Environmental site analysis. A written and graphic description of the natural and man-made features of the site and its environs shall be submitted. This description should include a discussion of soil conditions, slopes, wetlands, wetlands buffer, transition areas, waterways and vegetation on the site. Particular attention should be given to unique, unusual, or environmentally sensitive features, and to those that provide particular opportunities or constraints for development.
(3) 
Project description and site plan(s). A map (or maps) at an appropriate scale, no less than one inch equals 200 feet of the existing conditions/topographical base map indicating the location of existing and proposed buildings, roads, parking areas, utilities, structural facilities for stormwater management and sediment control, and other permanent structures. The map(s) shall also clearly show areas where alterations occur in the natural terrain and cover, including lawns and other landscaping, and seasonal high groundwater elevations. A written description of the site plan and justification of proposed changes in natural conditions may also be provided.
(4) 
Stormwater site planning and design summary plan. This plan shall provide a demonstration of how the goals and standards of §§ 122-3 through 122-6 are being met. The focus of this plan shall be to describe how the site is being developed to meet the objective of controlling groundwater recharge, stormwater quality and stormwater quantity problems at the source by land management and source controls whenever possible. Refer to East Amwell's Municipal Stormwater Management Plan, as amended, for additional requirements.
(5) 
Stormwater management facilities map. The following information, illustrated on a map of the same scale as the topographic base map, shall be included:
(a) 
Total area to be paved or built upon, proposed surface contours, land area to be occupied by the stormwater management facilities and the type of vegetation thereon, and details of the proposed plan to control and dispose of stormwater.
(b) 
Details of all stormwater management facility designs, during and after construction, including discharge provisions, discharge capacity for each outlet at different levels of detention and emergency spillway provisions with maximum discharge capacity of each spillway.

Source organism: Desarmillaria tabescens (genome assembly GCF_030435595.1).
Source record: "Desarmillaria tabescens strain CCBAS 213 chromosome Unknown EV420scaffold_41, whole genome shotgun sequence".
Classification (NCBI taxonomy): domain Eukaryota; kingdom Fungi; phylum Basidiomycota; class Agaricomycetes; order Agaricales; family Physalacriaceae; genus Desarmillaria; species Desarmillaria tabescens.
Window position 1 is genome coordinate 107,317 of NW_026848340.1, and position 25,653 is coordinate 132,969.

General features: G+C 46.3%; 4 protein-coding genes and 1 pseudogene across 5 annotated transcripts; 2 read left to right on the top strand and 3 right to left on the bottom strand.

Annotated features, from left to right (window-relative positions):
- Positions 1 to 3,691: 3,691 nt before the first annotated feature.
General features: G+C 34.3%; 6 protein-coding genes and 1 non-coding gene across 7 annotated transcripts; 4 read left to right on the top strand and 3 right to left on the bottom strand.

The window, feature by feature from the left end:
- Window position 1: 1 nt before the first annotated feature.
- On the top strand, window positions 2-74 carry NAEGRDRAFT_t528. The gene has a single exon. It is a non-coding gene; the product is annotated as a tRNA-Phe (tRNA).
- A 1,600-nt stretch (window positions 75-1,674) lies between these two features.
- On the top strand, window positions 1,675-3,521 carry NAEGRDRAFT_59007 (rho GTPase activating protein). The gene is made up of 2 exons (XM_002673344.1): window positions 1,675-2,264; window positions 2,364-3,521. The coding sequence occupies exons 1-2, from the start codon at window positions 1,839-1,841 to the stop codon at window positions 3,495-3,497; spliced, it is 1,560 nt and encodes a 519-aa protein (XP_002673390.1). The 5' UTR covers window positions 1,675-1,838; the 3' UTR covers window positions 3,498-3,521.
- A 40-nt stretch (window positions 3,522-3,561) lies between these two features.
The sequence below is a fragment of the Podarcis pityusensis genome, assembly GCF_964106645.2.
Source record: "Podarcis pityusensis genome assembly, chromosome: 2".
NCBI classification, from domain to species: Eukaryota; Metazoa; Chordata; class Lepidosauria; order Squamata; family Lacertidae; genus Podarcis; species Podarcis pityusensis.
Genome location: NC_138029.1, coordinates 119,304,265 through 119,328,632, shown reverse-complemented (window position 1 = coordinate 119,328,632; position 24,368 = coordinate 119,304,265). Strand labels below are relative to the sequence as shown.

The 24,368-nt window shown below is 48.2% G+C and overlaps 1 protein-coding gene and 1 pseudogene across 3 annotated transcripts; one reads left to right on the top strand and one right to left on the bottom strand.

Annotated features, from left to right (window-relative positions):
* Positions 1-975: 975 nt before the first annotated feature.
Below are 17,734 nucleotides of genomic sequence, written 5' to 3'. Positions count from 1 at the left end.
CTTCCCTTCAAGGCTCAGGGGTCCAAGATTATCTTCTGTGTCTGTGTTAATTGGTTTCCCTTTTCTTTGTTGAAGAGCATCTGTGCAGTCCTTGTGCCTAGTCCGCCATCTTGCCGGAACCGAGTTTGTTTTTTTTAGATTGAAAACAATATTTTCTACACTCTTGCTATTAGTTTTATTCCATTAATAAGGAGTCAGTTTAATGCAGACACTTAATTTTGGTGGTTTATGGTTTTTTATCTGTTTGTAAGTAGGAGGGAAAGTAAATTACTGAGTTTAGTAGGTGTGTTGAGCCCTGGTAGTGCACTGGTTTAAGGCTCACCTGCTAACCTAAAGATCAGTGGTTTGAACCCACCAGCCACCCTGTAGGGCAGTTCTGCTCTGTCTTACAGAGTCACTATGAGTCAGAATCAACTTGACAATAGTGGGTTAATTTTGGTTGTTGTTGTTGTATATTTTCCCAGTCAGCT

(6) 
Calculations.
(a) 
Comprehensive hydrologic and hydraulic design calculations for the pre-development and post-development conditions for the design storms specified in § 122-4 of this chapter, shall be provided to the Stormwater Coordinator.
(b) 
When the proposed stormwater management control measures (e.g., infiltration basins) depend on the hydrologic properties of soils, a soils report shall be submitted. This soils report shall be based on on-site boring logs or soil pit profiles. The number and location of required soil borings or soil pits shall be determined based on what is needed to determine the suitability and distribution of soils present at the location of the control measure. The municipality, through its Municipal Clerk and Stormwater Coordinator, shall be notified of site investigation activities and given the opportunity to have a witness, either prior to approval or as a condition of approval, as appropriate for the specific type of measure. Subsequent to approval of the major development, postconstruction bulk soil density and infiltration testing shall be required for all infiltration measures that were used as justification for meeting the recharge standard, to ensure that they were properly constructed.
(7) 
Maintenance and repair plan. The design and planning of the stormwater management facility shall meet the maintenance requirements of § 122-10 and be approved by the Municipal Stormwater Coordinator.

§ 122-10 Maintenance and repair.

A. 
Applicability. Projects subject to review as in § 122-1C of this chapter shall comply with the requirements of Subsections B and C.